The Stone Implements of the Maori
The form of adze that has, as the Maori expresses it, two uma, or breasts (shoulders), is termed a toki whakangao by the Tuhoe Tribe. It has a somewhat short bevel facet on the back, and a short, not very sharply pronounced, one on the face. In some cases two bevel facets are noted on the back—that is to say, after the blade has been formed and the level ground smooth a second and very short facet was ground on it near the cutting-edge. This would be effected by the grinder holding the tool at a slightly higher angle with the grinding-stone. This adze is the last one used in working slabs of timber for house-posts, &c., and is employed only to put the finishing-touch on such timber. This is done by adzing off a series of fine chips in order to adze a pattern on the face of the timber, which has already been dressed down to an even surface. Such patterns, which were much admired, were of several kinds, each having its own name.Thus a house-post is often seen with the two patterns known as ngao-tu and ngao-pae adzed on its surface, the former being upright and the latter horizontal, though both are the same form of pattern. These zigzag or herring-bone patterns are worked alternately on the face of the timber from top to bottom, first one and then the other. In addition to those mentioned, Tutakangahau, of Tuhoe, gave toro, heretua, miri, whakahekeheke, and ao maramara as names of methods of adzing.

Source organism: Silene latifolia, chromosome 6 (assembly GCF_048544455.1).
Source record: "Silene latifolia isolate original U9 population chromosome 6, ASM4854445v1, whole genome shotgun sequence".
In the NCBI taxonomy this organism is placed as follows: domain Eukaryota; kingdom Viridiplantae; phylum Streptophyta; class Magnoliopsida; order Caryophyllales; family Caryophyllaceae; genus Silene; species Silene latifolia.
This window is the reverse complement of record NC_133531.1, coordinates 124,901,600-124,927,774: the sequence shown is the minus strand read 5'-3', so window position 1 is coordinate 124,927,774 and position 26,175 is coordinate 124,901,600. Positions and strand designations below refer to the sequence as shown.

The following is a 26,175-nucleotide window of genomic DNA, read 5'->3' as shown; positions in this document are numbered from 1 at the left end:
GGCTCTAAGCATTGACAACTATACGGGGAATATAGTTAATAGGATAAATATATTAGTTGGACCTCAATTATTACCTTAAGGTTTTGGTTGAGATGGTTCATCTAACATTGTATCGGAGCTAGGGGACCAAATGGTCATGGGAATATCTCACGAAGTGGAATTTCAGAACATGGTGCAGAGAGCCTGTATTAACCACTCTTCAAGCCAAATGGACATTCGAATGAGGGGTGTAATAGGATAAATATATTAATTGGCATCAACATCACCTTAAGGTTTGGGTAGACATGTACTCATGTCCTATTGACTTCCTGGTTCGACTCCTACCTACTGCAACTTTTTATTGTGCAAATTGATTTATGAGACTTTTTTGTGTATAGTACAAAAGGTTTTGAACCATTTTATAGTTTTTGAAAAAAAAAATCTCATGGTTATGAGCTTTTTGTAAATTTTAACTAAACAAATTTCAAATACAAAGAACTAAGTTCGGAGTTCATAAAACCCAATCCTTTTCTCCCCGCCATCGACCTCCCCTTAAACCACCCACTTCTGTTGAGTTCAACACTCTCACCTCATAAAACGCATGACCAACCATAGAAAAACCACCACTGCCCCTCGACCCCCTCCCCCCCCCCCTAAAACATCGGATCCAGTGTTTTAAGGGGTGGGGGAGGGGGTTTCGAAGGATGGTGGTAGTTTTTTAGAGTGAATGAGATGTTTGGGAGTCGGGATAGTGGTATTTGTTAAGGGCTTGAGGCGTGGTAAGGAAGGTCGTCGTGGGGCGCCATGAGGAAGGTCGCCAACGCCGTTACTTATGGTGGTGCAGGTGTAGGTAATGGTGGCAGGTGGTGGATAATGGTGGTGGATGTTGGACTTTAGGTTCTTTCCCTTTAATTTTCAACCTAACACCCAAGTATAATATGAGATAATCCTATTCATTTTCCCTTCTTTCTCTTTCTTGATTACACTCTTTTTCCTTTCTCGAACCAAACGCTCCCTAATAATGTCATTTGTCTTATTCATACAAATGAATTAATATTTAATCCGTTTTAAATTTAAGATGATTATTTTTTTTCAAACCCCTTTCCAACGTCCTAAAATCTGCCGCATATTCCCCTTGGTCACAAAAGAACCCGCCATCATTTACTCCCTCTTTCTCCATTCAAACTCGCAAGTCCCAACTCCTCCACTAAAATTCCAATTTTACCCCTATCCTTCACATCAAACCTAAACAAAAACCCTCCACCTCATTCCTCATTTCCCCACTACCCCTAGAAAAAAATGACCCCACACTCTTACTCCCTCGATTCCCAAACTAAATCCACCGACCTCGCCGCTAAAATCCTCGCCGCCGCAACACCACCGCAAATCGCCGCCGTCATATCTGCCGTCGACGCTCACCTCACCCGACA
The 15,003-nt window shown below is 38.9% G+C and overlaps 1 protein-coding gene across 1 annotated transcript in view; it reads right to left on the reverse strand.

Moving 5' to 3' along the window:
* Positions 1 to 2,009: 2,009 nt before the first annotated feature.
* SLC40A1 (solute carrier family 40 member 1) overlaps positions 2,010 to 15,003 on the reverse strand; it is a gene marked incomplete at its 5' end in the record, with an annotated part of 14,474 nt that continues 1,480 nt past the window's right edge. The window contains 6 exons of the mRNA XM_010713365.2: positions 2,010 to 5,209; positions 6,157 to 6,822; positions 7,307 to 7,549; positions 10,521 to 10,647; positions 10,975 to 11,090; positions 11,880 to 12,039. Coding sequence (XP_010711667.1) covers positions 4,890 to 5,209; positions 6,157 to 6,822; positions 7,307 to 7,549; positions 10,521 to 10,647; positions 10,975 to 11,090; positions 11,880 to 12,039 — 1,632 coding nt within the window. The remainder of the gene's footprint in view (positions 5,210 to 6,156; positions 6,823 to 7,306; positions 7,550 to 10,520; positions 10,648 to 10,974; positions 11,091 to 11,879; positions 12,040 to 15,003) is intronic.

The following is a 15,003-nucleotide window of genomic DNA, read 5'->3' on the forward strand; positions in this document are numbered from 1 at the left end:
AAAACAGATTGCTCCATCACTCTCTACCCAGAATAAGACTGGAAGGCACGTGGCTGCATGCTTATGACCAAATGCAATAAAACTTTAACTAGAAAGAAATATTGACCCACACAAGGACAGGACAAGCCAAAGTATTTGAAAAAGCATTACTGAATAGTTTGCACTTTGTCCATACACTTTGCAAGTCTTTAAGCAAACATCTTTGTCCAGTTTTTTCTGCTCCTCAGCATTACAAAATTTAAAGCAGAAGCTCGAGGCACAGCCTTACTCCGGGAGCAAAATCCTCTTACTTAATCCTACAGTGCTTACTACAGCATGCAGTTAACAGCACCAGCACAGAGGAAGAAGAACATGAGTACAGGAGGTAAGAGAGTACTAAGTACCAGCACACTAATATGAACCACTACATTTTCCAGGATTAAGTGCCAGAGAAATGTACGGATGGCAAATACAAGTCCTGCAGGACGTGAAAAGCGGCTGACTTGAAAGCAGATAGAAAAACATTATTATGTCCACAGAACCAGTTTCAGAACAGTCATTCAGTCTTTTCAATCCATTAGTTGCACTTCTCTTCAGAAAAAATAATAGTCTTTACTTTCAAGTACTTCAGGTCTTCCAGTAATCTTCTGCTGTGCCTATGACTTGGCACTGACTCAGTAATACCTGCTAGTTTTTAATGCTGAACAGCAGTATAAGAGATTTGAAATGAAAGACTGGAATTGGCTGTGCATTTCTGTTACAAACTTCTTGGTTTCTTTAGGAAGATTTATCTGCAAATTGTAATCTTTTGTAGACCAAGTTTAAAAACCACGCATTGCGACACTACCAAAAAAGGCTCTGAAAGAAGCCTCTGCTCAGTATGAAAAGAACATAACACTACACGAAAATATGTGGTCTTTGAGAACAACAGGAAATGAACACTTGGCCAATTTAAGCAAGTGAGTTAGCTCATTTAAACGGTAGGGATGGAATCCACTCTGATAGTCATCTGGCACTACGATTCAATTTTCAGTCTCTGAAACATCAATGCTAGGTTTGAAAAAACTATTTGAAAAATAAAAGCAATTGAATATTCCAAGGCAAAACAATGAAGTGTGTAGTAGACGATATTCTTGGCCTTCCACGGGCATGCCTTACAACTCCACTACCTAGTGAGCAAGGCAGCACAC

There are other patterns that are adzed on the surface of dressed timbers, each having its proper name.
The word miri is used by the Tuhoe folk to describe the dressing-smooth of the surface of timber after the rough work has been done. The next process, the adzing of a pattern on the surface, is described by the word whakangao.
The expression toro, says Te Whatahoro, is applied to the third process in adzing a piece of timber into form—that process which page 152reduces the baulk to the desired dimensions, save and except the light finishing-work. This process and the implement used in it seem to be both included in the description of the term toki toro.
Te Whatahoro states that ordinarily speaking there were three processes in adzing a surface: (1.) The ranga, or scoring; timber chipped across grain at intervals to facilitate adzing-off the wood. (2.) The aupatu, or adzing roughly into form. (3.) The tamaku, or finishing process, which leaves an even surface. In this final dressing, which is work for adepts only, the aim is to leave no mark on the dressed surface except at the spot where the adze "takes" the timber, and to leave there a distinct mark across the grain. But such marks must be at regular, even distances, as is seen in various patterns so formed on finished timbers. Different styles of adzes are used in these three operations and sometimes they were wielded by different persons.